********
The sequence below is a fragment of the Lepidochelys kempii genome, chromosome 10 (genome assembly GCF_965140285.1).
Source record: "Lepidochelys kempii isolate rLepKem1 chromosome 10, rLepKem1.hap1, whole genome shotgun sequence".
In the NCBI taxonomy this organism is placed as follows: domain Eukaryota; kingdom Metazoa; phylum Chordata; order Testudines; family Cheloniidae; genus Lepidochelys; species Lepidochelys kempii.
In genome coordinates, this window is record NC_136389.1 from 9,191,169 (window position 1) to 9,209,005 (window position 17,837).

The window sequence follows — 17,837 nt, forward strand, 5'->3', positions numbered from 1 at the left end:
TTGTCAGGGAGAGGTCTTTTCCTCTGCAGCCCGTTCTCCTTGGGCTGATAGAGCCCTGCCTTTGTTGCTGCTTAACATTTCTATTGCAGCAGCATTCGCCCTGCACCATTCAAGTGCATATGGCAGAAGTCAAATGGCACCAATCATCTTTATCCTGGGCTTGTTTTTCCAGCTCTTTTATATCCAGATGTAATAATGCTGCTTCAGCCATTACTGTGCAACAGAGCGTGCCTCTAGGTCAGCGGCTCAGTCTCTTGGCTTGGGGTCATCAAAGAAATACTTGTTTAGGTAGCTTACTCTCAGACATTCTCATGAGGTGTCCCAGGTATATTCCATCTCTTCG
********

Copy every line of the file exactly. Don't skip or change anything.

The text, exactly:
The sequence below is a fragment of the Lepidochelys kempii genome, chromosome 10 (genome assembly GCF_965140285.1).
Source record: "Lepidochelys kempii isolate rLepKem1 chromosome 10, rLepKem1.hap1, whole genome shotgun sequence".
In the NCBI taxonomy this organism is placed as follows: domain Eukaryota; kingdom Metazoa; phylum Chordata; order Testudines; family Cheloniidae; genus Lepidochelys; species Lepidochelys kempii.
In genome coordinates, this window is record NC_136389.1 from 9,191,169 (window position 1) to 9,209,005 (window position 17,837).

The window sequence follows — 17,837 nt, forward strand, 5'->3', positions numbered from 1 at the left end:
TTGTCAGGGAGAGGTCTTTTCCTCTGCAGCCCGTTCTCCTTGGGCTGATAGAGCCCTGCCTTTGTTGCTGCTTAACATTTCTATTGCAGCAGCATTCGCCCTGCACCATTCAAGTGCATATGGCAGAAGTCAAATGGCACCAATCATCTTTATCCTGGGCTTGTTTTTCCAGCTCTTTTATATCCAGATGTAATAATGCTGCTTCAGCCATTACTGTGCAACAGAGCGTGCCTCTAGGTCAGCGGCTCAGTCTCTTGGCTTGGGGTCATCAAAGAAATACTTGTTTAGGTAGCTTACTCTCAGACATTCTCATGAGGTGTCCCAGGTATATTCCATCTCTTCG